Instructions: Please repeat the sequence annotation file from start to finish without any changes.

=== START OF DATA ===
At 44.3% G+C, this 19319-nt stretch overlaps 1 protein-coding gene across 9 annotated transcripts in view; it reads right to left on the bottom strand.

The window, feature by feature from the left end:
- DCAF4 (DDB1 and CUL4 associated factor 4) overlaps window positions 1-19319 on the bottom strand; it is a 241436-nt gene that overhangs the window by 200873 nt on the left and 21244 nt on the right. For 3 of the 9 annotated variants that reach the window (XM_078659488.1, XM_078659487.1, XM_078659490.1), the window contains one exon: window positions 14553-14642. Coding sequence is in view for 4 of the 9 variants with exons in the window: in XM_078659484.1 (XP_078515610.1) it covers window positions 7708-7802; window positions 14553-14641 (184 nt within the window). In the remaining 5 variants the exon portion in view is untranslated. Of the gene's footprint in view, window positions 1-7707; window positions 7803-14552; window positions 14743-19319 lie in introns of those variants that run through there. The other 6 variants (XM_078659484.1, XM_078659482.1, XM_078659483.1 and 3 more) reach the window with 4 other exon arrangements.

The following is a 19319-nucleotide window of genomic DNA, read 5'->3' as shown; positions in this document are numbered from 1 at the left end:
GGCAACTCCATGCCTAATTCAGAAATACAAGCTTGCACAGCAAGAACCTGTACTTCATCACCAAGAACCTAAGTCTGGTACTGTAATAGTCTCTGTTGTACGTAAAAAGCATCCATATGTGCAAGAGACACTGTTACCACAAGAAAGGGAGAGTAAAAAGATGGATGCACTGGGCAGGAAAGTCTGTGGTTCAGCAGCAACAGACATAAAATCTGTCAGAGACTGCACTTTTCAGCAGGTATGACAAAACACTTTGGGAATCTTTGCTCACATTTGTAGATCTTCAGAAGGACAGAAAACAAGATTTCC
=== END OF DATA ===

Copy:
At 44.3% G+C, this 19319-nt stretch overlaps 1 protein-coding gene across 9 annotated transcripts in view; it reads right to left on the bottom strand.

The window, feature by feature from the left end:
- DCAF4 (DDB1 and CUL4 associated factor 4) overlaps window positions 1-19319 on the bottom strand; it is a 241436-nt gene that overhangs the window by 200873 nt on the left and 21244 nt on the right. For 3 of the 9 annotated variants that reach the window (XM_078659488.1, XM_078659487.1, XM_078659490.1), the window contains one exon: window positions 14553-14642. Coding sequence is in view for 4 of the 9 variants with exons in the window: in XM_078659484.1 (XP_078515610.1) it covers window positions 7708-7802; window positions 14553-14641 (184 nt within the window). In the remaining 5 variants the exon portion in view is untranslated. Of the gene's footprint in view, window positions 1-7707; window positions 7803-14552; window positions 14743-19319 lie in introns of those variants that run through there. The other 6 variants (XM_078659484.1, XM_078659482.1, XM_078659483.1 and 3 more) reach the window with 4 other exon arrangements.

The following is a 19319-nucleotide window of genomic DNA, read 5'->3' as shown; positions in this document are numbered from 1 at the left end:
GGCAACTCCATGCCTAATTCAGAAATACAAGCTTGCACAGCAAGAACCTGTACTTCATCACCAAGAACCTAAGTCTGGTACTGTAATAGTCTCTGTTGTACGTAAAAAGCATCCATATGTGCAAGAGACACTGTTACCACAAGAAAGGGAGAGTAAAAAGATGGATGCACTGGGCAGGAAAGTCTGTGGTTCAGCAGCAACAGACATAAAATCTGTCAGAGACTGCACTTTTCAGCAGGTATGACAAAACACTTTGGGAATCTTTGCTCACATTTGTAGATCTTCAGAAGGACAGAAAACAAGATTTCC